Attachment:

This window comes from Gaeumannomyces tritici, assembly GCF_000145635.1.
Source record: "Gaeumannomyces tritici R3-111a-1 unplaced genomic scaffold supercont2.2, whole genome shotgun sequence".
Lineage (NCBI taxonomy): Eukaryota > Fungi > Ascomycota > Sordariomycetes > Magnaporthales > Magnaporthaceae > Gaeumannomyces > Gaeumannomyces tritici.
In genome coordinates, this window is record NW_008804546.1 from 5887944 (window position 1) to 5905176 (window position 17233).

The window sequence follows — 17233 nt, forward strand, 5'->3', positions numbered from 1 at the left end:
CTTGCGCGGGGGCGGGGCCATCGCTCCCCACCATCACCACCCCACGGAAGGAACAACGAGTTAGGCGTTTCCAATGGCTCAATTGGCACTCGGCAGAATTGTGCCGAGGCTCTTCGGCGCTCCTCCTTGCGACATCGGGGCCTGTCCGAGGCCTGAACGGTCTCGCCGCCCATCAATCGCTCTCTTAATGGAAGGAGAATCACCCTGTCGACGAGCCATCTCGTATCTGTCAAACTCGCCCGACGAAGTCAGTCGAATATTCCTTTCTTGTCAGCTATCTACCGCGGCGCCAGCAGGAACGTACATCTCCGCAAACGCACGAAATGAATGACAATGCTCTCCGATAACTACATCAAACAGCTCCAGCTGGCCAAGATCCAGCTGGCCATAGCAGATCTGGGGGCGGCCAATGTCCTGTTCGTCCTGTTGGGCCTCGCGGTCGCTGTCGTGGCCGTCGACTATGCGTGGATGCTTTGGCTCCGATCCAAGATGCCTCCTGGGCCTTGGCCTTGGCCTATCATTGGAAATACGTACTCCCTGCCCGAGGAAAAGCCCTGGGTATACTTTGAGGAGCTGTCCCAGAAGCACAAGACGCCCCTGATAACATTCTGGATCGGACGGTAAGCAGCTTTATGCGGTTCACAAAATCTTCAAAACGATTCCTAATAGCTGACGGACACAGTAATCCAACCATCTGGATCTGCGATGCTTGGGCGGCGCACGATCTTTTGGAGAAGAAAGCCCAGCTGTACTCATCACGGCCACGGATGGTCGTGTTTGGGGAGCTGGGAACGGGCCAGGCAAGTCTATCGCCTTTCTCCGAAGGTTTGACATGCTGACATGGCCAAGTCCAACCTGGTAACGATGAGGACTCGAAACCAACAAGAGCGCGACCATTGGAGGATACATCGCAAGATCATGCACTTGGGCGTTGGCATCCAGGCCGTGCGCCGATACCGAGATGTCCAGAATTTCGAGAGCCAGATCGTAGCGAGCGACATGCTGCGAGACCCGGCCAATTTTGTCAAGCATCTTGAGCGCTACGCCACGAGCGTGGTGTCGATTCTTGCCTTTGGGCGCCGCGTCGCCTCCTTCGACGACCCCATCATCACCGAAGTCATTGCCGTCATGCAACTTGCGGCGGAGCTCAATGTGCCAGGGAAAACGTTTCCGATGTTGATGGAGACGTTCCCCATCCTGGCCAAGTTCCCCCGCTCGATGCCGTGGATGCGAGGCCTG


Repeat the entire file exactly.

This window comes from Gaeumannomyces tritici, assembly GCF_000145635.1.
Source record: "Gaeumannomyces tritici R3-111a-1 unplaced genomic scaffold supercont2.2, whole genome shotgun sequence".
Lineage (NCBI taxonomy): Eukaryota > Fungi > Ascomycota > Sordariomycetes > Magnaporthales > Magnaporthaceae > Gaeumannomyces > Gaeumannomyces tritici.
In genome coordinates, this window is record NW_008804546.1 from 5887944 (window position 1) to 5905176 (window position 17233).

The window sequence follows — 17233 nt, forward strand, 5'->3', positions numbered from 1 at the left end:
CTTGCGCGGGGGCGGGGCCATCGCTCCCCACCATCACCACCCCACGGAAGGAACAACGAGTTAGGCGTTTCCAATGGCTCAATTGGCACTCGGCAGAATTGTGCCGAGGCTCTTCGGCGCTCCTCCTTGCGACATCGGGGCCTGTCCGAGGCCTGAACGGTCTCGCCGCCCATCAATCGCTCTCTTAATGGAAGGAGAATCACCCTGTCGACGAGCCATCTCGTATCTGTCAAACTCGCCCGACGAAGTCAGTCGAATATTCCTTTCTTGTCAGCTATCTACCGCGGCGCCAGCAGGAACGTACATCTCCGCAAACGCACGAAATGAATGACAATGCTCTCCGATAACTACATCAAACAGCTCCAGCTGGCCAAGATCCAGCTGGCCATAGCAGATCTGGGGGCGGCCAATGTCCTGTTCGTCCTGTTGGGCCTCGCGGTCGCTGTCGTGGCCGTCGACTATGCGTGGATGCTTTGGCTCCGATCCAAGATGCCTCCTGGGCCTTGGCCTTGGCCTATCATTGGAAATACGTACTCCCTGCCCGAGGAAAAGCCCTGGGTATACTTTGAGGAGCTGTCCCAGAAGCACAAGACGCCCCTGATAACATTCTGGATCGGACGGTAAGCAGCTTTATGCGGTTCACAAAATCTTCAAAACGATTCCTAATAGCTGACGGACACAGTAATCCAACCATCTGGATCTGCGATGCTTGGGCGGCGCACGATCTTTTGGAGAAGAAAGCCCAGCTGTACTCATCACGGCCACGGATGGTCGTGTTTGGGGAGCTGGGAACGGGCCAGGCAAGTCTATCGCCTTTCTCCGAAGGTTTGACATGCTGACATGGCCAAGTCCAACCTGGTAACGATGAGGACTCGAAACCAACAAGAGCGCGACCATTGGAGGATACATCGCAAGATCATGCACTTGGGCGTTGGCATCCAGGCCGTGCGCCGATACCGAGATGTCCAGAATTTCGAGAGCCAGATCGTAGCGAGCGACATGCTGCGAGACCCGGCCAATTTTGTCAAGCATCTTGAGCGCTACGCCACGAGCGTGGTGTCGATTCTTGCCTTTGGGCGCCGCGTCGCCTCCTTCGACGACCCCATCATCACCGAAGTCATTGCCGTCATGCAACTTGCGGCGGAGCTCAATGTGCCAGGGAAAACGTTTCCGATGTTGATGGAGACGTTCCCCATCCTGGCCAAGTTCCCCCGCTCGATGCCGTGGATGCGAGGCCTG